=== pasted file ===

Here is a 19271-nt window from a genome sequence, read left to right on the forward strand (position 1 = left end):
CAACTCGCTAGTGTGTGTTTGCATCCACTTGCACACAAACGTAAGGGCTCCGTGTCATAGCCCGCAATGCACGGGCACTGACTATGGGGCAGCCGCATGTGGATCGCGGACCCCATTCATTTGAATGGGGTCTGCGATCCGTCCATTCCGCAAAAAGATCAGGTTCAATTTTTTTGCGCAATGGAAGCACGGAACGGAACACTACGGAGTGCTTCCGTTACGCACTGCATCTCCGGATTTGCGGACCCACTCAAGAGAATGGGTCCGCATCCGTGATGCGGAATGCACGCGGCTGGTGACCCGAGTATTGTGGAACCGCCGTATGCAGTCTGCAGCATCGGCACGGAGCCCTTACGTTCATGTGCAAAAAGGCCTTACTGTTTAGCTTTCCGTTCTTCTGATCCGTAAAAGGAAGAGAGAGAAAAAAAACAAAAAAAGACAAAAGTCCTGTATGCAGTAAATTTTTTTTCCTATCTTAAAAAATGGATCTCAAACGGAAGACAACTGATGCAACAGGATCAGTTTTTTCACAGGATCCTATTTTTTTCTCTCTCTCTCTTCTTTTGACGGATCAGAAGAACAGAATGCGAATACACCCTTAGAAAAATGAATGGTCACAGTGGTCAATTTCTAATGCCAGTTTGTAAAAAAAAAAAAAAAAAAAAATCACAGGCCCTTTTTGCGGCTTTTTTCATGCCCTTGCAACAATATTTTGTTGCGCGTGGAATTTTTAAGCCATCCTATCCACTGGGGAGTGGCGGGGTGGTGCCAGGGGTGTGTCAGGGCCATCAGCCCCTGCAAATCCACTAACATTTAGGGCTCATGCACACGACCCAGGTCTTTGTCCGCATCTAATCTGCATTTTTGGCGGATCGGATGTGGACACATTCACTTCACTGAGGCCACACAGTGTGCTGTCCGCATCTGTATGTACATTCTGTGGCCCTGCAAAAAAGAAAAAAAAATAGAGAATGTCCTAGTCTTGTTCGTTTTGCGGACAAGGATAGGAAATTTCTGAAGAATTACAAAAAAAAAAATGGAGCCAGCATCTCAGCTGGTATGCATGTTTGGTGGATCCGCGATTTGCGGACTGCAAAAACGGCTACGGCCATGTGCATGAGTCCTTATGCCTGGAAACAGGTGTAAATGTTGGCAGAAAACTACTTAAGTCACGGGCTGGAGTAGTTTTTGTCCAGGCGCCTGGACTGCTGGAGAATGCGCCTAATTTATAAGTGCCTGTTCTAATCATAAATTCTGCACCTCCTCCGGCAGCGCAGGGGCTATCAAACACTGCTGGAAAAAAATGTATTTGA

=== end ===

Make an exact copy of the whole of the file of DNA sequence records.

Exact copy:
Here is a 19271-nt window from a genome sequence, read left to right on the forward strand (position 1 = left end):
CAACTCGCTAGTGTGTGTTTGCATCCACTTGCACACAAACGTAAGGGCTCCGTGTCATAGCCCGCAATGCACGGGCACTGACTATGGGGCAGCCGCATGTGGATCGCGGACCCCATTCATTTGAATGGGGTCTGCGATCCGTCCATTCCGCAAAAAGATCAGGTTCAATTTTTTTGCGCAATGGAAGCACGGAACGGAACACTACGGAGTGCTTCCGTTACGCACTGCATCTCCGGATTTGCGGACCCACTCAAGAGAATGGGTCCGCATCCGTGATGCGGAATGCACGCGGCTGGTGACCCGAGTATTGTGGAACCGCCGTATGCAGTCTGCAGCATCGGCACGGAGCCCTTACGTTCATGTGCAAAAAGGCCTTACTGTTTAGCTTTCCGTTCTTCTGATCCGTAAAAGGAAGAGAGAGAAAAAAAACAAAAAAAGACAAAAGTCCTGTATGCAGTAAATTTTTTTTCCTATCTTAAAAAATGGATCTCAAACGGAAGACAACTGATGCAACAGGATCAGTTTTTTCACAGGATCCTATTTTTTTCTCTCTCTCTCTTCTTTTGACGGATCAGAAGAACAGAATGCGAATACACCCTTAGAAAAATGAATGGTCACAGTGGTCAATTTCTAATGCCAGTTTGTAAAAAAAAAAAAAAAAAAAAATCACAGGCCCTTTTTGCGGCTTTTTTCATGCCCTTGCAACAATATTTTGTTGCGCGTGGAATTTTTAAGCCATCCTATCCACTGGGGAGTGGCGGGGTGGTGCCAGGGGTGTGTCAGGGCCATCAGCCCCTGCAAATCCACTAACATTTAGGGCTCATGCACACGACCCAGGTCTTTGTCCGCATCTAATCTGCATTTTTGGCGGATCGGATGTGGACACATTCACTTCACTGAGGCCACACAGTGTGCTGTCCGCATCTGTATGTACATTCTGTGGCCCTGCAAAAAAGAAAAAAAAATAGAGAATGTCCTAGTCTTGTTCGTTTTGCGGACAAGGATAGGAAATTTCTGAAGAATTACAAAAAAAAAAATGGAGCCAGCATCTCAGCTGGTATGCATGTTTGGTGGATCCGCGATTTGCGGACTGCAAAAACGGCTACGGCCATGTGCATGAGTCCTTATGCCTGGAAACAGGTGTAAATGTTGGCAGAAAACTACTTAAGTCACGGGCTGGAGTAGTTTTTGTCCAGGCGCCTGGACTGCTGGAGAATGCGCCTAATTTATAAGTGCCTGTTCTAATCATAAATTCTGCACCTCCTCCGGCAGCGCAGGGGCTATCAAACACTGCTGGAAAAAAATGTATTTGA